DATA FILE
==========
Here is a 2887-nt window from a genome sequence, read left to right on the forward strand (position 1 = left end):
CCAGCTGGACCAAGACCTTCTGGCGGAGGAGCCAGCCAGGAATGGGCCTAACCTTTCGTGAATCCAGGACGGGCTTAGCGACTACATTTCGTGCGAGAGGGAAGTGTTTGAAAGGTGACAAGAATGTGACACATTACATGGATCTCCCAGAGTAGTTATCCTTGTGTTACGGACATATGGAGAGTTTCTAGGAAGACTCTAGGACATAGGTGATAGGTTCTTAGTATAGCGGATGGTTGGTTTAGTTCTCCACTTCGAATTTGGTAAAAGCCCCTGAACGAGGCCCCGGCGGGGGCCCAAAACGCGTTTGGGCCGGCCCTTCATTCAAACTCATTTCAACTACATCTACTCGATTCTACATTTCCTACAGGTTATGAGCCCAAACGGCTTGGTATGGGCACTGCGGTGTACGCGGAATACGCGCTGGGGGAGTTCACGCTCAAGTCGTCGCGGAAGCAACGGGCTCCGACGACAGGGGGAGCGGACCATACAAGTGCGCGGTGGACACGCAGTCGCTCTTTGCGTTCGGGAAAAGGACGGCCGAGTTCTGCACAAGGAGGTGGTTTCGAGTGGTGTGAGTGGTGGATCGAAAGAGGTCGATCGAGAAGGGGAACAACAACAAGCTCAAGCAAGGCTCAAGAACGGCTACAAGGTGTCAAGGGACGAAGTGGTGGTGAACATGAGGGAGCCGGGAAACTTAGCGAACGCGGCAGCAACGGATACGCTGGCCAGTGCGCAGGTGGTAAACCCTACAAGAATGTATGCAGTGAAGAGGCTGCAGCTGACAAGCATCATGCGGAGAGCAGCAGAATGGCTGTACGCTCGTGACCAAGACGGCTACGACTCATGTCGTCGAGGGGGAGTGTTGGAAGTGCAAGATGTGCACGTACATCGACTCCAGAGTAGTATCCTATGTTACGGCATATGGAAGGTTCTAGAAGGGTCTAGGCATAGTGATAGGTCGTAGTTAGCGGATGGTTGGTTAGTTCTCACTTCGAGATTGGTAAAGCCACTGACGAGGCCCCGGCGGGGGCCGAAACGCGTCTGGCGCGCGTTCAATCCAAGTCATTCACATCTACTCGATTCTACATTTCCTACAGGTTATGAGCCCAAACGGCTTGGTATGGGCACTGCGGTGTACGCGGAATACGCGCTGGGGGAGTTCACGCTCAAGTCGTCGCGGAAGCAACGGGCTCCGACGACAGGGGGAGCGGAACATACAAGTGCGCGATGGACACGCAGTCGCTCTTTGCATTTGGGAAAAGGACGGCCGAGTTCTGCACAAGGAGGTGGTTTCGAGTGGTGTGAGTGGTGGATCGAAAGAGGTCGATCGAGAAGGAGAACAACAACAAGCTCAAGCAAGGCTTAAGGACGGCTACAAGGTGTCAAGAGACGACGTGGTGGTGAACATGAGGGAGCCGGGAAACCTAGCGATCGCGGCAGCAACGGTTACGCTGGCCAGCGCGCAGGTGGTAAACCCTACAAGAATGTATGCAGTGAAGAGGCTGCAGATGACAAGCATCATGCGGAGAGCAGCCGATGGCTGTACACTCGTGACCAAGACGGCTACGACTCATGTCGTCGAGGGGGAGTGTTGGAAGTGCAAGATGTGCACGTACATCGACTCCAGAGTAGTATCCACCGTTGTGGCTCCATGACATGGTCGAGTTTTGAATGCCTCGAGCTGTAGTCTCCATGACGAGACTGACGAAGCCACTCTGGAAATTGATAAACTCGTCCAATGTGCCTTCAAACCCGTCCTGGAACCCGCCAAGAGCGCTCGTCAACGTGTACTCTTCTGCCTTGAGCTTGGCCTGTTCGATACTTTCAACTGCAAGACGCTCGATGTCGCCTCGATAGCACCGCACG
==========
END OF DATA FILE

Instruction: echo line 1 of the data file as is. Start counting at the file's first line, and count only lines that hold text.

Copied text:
Here is a 2887-nt window from a genome sequence, read left to right on the forward strand (position 1 = left end):